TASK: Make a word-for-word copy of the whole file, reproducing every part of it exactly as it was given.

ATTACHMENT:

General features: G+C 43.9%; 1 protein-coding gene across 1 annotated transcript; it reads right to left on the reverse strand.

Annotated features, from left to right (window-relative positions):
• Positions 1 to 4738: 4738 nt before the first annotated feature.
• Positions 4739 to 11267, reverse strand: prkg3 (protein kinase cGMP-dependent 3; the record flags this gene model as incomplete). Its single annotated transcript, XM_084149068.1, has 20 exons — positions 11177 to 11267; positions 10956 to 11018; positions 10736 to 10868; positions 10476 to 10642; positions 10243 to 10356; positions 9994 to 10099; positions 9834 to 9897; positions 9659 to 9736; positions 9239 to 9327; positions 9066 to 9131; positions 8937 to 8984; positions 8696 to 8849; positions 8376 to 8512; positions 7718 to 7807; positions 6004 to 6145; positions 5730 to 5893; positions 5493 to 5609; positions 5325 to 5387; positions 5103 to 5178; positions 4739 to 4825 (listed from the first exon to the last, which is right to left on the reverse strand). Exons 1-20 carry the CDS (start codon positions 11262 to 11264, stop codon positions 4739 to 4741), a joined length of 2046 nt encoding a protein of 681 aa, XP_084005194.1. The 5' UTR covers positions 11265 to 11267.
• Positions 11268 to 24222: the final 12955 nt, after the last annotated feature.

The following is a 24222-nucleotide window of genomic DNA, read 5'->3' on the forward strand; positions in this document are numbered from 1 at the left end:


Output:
General features: G+C 43.9%; 1 protein-coding gene across 1 annotated transcript; it reads right to left on the reverse strand.

Annotated features, from left to right (window-relative positions):
• Positions 1 to 4738: 4738 nt before the first annotated feature.
• Positions 4739 to 11267, reverse strand: prkg3 (protein kinase cGMP-dependent 3; the record flags this gene model as incomplete). Its single annotated transcript, XM_084149068.1, has 20 exons — positions 11177 to 11267; positions 10956 to 11018; positions 10736 to 10868; positions 10476 to 10642; positions 10243 to 10356; positions 9994 to 10099; positions 9834 to 9897; positions 9659 to 9736; positions 9239 to 9327; positions 9066 to 9131; positions 8937 to 8984; positions 8696 to 8849; positions 8376 to 8512; positions 7718 to 7807; positions 6004 to 6145; positions 5730 to 5893; positions 5493 to 5609; positions 5325 to 5387; positions 5103 to 5178; positions 4739 to 4825 (listed from the first exon to the last, which is right to left on the reverse strand). Exons 1-20 carry the CDS (start codon positions 11262 to 11264, stop codon positions 4739 to 4741), a joined length of 2046 nt encoding a protein of 681 aa, XP_084005194.1. The 5' UTR covers positions 11265 to 11267.
• Positions 11268 to 24222: the final 12955 nt, after the last annotated feature.

The following is a 24222-nucleotide window of genomic DNA, read 5'->3' on the forward strand; positions in this document are numbered from 1 at the left end: